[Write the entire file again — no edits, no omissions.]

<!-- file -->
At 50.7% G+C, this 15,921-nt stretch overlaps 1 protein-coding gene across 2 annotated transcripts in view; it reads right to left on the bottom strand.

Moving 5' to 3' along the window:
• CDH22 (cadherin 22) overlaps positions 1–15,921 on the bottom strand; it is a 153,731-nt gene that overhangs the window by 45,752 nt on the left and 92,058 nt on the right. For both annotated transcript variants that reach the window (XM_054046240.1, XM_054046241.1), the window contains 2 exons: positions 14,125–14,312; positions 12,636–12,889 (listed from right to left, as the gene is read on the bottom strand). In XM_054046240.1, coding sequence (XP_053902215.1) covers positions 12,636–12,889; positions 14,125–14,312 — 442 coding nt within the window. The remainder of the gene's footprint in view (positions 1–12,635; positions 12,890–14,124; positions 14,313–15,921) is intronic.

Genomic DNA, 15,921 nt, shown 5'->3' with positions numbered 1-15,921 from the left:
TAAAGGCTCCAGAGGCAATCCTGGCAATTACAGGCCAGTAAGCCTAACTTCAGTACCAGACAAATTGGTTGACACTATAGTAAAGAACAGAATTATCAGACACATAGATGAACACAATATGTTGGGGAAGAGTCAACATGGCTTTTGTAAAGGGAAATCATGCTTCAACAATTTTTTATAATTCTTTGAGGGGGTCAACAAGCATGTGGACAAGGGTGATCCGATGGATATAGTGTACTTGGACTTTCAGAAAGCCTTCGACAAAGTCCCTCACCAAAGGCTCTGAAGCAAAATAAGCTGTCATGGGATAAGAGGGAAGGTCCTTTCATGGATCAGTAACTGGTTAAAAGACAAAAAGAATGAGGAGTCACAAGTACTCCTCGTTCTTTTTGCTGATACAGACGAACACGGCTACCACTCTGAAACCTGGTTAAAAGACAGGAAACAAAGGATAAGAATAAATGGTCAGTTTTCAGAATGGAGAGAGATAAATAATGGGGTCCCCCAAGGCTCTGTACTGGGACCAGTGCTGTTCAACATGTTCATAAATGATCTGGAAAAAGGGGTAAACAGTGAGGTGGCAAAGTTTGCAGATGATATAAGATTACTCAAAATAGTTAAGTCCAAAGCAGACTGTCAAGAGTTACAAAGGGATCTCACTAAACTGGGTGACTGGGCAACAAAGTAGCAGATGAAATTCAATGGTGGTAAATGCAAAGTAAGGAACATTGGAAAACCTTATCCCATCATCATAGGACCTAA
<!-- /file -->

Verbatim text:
At 50.7% G+C, this 15,921-nt stretch overlaps 1 protein-coding gene across 2 annotated transcripts in view; it reads right to left on the bottom strand.

Moving 5' to 3' along the window:
• CDH22 (cadherin 22) overlaps positions 1–15,921 on the bottom strand; it is a 153,731-nt gene that overhangs the window by 45,752 nt on the left and 92,058 nt on the right. For both annotated transcript variants that reach the window (XM_054046240.1, XM_054046241.1), the window contains 2 exons: positions 14,125–14,312; positions 12,636–12,889 (listed from right to left, as the gene is read on the bottom strand). In XM_054046240.1, coding sequence (XP_053902215.1) covers positions 12,636–12,889; positions 14,125–14,312 — 442 coding nt within the window. The remainder of the gene's footprint in view (positions 1–12,635; positions 12,890–14,124; positions 14,313–15,921) is intronic.

Genomic DNA, 15,921 nt, shown 5'->3' with positions numbered 1-15,921 from the left:
TAAAGGCTCCAGAGGCAATCCTGGCAATTACAGGCCAGTAAGCCTAACTTCAGTACCAGACAAATTGGTTGACACTATAGTAAAGAACAGAATTATCAGACACATAGATGAACACAATATGTTGGGGAAGAGTCAACATGGCTTTTGTAAAGGGAAATCATGCTTCAACAATTTTTTATAATTCTTTGAGGGGGTCAACAAGCATGTGGACAAGGGTGATCCGATGGATATAGTGTACTTGGACTTTCAGAAAGCCTTCGACAAAGTCCCTCACCAAAGGCTCTGAAGCAAAATAAGCTGTCATGGGATAAGAGGGAAGGTCCTTTCATGGATCAGTAACTGGTTAAAAGACAAAAAGAATGAGGAGTCACAAGTACTCCTCGTTCTTTTTGCTGATACAGACGAACACGGCTACCACTCTGAAACCTGGTTAAAAGACAGGAAACAAAGGATAAGAATAAATGGTCAGTTTTCAGAATGGAGAGAGATAAATAATGGGGTCCCCCAAGGCTCTGTACTGGGACCAGTGCTGTTCAACATGTTCATAAATGATCTGGAAAAAGGGGTAAACAGTGAGGTGGCAAAGTTTGCAGATGATATAAGATTACTCAAAATAGTTAAGTCCAAAGCAGACTGTCAAGAGTTACAAAGGGATCTCACTAAACTGGGTGACTGGGCAACAAAGTAGCAGATGAAATTCAATGGTGGTAAATGCAAAGTAAGGAACATTGGAAAACCTTATCCCATCATCATAGGACCTAA